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Am J Epidemiol. 2009 Nov 15;170(10):1250-6. doi: 10.1093/aje/kwp291. Epub 2009 Oct 22.

Physical activity's impact on the association of fat and fiber intake with survival after breast cancer.

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1
Channing Laboratory, Department of Medicine, Brigham and Women's Hospital and Harvard Medical School, Boston, Massachusetts 02115, USA. michelle.holmes@channing.harvard.edu

Abstract

This study examined whether, after a breast cancer diagnosis, high intake of animal fat was associated with increased breast cancer mortality and high intake of fiber was associated with decreased breast cancer mortality. Participants were 3,846 US female nurses diagnosed with stages I-III breast cancer between 1976 and 2001 and followed until death or May 2006. Breast cancer mortality was calculated according to dietary intake quintiles first assessed at least 12 months after diagnosis and was cumulatively averaged and updated. There were 446 breast cancer deaths. In simple models adjusted for time since diagnosis, age, and energy intake, animal fat intake was associated with increased breast cancer death, and cereal fiber intake was associated with reduced breast cancer death. However, no associations were found in fully adjusted models: for animal fat, the relative risks for increasing quintiles were 1.00, 0.89, 0.86, 0.85, and 0.89 (95% confidence interval: 0.61, 1.28), P = 0.68; for cereal fiber, they were 1.00, 0.95, 0.76, 0.81, and 1.00 (95% confidence interval: 0.71, 1.40), P = 0.59. Results of simple models adjusted additionally for physical activity were similar to those for full multivariate models. Results show that physical activity strongly confounds the association between diet and survival.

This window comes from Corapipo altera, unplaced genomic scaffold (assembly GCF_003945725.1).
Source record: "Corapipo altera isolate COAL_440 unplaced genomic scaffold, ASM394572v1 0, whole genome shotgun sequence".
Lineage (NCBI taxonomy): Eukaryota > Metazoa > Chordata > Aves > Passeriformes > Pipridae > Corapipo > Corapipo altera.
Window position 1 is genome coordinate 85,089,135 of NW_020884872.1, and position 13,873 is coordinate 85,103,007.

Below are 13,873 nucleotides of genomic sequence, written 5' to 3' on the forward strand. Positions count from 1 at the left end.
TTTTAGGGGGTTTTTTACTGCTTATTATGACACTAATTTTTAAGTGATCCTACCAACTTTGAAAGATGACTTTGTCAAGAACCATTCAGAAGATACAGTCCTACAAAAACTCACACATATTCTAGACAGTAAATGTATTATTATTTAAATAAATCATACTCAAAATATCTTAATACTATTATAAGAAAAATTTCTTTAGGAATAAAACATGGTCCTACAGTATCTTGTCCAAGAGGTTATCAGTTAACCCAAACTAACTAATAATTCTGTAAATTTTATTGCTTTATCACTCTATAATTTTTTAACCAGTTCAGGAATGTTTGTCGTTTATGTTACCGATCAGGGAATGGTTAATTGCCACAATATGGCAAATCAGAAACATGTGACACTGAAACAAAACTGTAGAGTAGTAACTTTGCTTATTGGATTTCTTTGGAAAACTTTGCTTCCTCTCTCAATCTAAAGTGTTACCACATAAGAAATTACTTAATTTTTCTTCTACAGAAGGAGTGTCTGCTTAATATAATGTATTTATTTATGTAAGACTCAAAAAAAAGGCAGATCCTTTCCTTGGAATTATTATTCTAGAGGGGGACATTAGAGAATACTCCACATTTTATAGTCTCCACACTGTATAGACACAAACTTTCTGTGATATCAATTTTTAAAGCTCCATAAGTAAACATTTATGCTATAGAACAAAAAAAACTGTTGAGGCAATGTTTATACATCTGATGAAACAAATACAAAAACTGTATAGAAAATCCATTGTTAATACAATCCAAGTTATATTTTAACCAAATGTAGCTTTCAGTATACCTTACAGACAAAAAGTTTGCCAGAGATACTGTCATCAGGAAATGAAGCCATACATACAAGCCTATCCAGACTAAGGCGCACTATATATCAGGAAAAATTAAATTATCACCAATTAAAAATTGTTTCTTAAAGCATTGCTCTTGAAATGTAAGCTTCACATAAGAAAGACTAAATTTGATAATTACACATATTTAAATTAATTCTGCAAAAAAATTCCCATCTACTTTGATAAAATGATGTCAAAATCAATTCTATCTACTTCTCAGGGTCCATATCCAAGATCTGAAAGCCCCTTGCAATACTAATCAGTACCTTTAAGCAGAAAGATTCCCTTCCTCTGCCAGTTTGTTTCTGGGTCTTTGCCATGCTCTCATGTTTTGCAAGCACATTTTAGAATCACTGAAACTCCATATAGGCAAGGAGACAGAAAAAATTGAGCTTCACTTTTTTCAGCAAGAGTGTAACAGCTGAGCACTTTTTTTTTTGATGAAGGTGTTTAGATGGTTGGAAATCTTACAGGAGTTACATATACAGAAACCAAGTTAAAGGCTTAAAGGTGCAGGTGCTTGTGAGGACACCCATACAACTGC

PMID:
19850626
PMCID:
PMC2781762
DOI:
10.1093/aje/kwp291
[Indexed for MEDLINE]
Free PMC Article
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